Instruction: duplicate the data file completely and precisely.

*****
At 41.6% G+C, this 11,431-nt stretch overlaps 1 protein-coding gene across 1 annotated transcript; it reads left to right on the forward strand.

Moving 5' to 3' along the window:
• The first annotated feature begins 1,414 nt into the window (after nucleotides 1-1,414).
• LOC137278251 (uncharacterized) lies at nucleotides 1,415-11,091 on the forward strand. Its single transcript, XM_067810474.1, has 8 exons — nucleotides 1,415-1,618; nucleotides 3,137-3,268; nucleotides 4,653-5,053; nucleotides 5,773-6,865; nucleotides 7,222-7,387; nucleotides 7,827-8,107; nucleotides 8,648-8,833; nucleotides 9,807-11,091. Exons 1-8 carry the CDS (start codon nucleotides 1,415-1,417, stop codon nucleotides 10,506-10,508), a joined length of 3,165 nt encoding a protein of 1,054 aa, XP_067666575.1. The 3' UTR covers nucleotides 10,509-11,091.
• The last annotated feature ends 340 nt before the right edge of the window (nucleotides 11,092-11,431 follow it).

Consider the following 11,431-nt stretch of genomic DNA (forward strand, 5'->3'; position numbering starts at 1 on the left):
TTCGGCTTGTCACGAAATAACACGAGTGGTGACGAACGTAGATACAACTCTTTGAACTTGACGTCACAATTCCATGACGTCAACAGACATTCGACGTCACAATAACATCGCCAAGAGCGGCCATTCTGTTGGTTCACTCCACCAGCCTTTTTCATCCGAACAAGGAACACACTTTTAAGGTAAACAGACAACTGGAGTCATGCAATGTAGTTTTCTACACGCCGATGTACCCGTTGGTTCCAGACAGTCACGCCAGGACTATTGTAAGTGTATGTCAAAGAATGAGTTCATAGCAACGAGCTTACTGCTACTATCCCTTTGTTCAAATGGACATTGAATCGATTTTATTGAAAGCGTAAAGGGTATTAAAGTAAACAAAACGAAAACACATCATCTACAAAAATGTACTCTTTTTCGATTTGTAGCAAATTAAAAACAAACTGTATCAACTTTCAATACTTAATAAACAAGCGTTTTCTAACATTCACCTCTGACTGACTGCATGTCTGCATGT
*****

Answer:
At 41.6% G+C, this 11,431-nt stretch overlaps 1 protein-coding gene across 1 annotated transcript; it reads left to right on the forward strand.

Moving 5' to 3' along the window:
• The first annotated feature begins 1,414 nt into the window (after nucleotides 1-1,414).
• LOC137278251 (uncharacterized) lies at nucleotides 1,415-11,091 on the forward strand. Its single transcript, XM_067810474.1, has 8 exons — nucleotides 1,415-1,618; nucleotides 3,137-3,268; nucleotides 4,653-5,053; nucleotides 5,773-6,865; nucleotides 7,222-7,387; nucleotides 7,827-8,107; nucleotides 8,648-8,833; nucleotides 9,807-11,091. Exons 1-8 carry the CDS (start codon nucleotides 1,415-1,417, stop codon nucleotides 10,506-10,508), a joined length of 3,165 nt encoding a protein of 1,054 aa, XP_067666575.1. The 3' UTR covers nucleotides 10,509-11,091.
• The last annotated feature ends 340 nt before the right edge of the window (nucleotides 11,092-11,431 follow it).

Consider the following 11,431-nt stretch of genomic DNA (forward strand, 5'->3'; position numbering starts at 1 on the left):
TTCGGCTTGTCACGAAATAACACGAGTGGTGACGAACGTAGATACAACTCTTTGAACTTGACGTCACAATTCCATGACGTCAACAGACATTCGACGTCACAATAACATCGCCAAGAGCGGCCATTCTGTTGGTTCACTCCACCAGCCTTTTTCATCCGAACAAGGAACACACTTTTAAGGTAAACAGACAACTGGAGTCATGCAATGTAGTTTTCTACACGCCGATGTACCCGTTGGTTCCAGACAGTCACGCCAGGACTATTGTAAGTGTATGTCAAAGAATGAGTTCATAGCAACGAGCTTACTGCTACTATCCCTTTGTTCAAATGGACATTGAATCGATTTTATTGAAAGCGTAAAGGGTATTAAAGTAAACAAAACGAAAACACATCATCTACAAAAATGTACTCTTTTTCGATTTGTAGCAAATTAAAAACAAACTGTATCAACTTTCAATACTTAATAAACAAGCGTTTTCTAACATTCACCTCTGACTGACTGCATGTCTGCATGT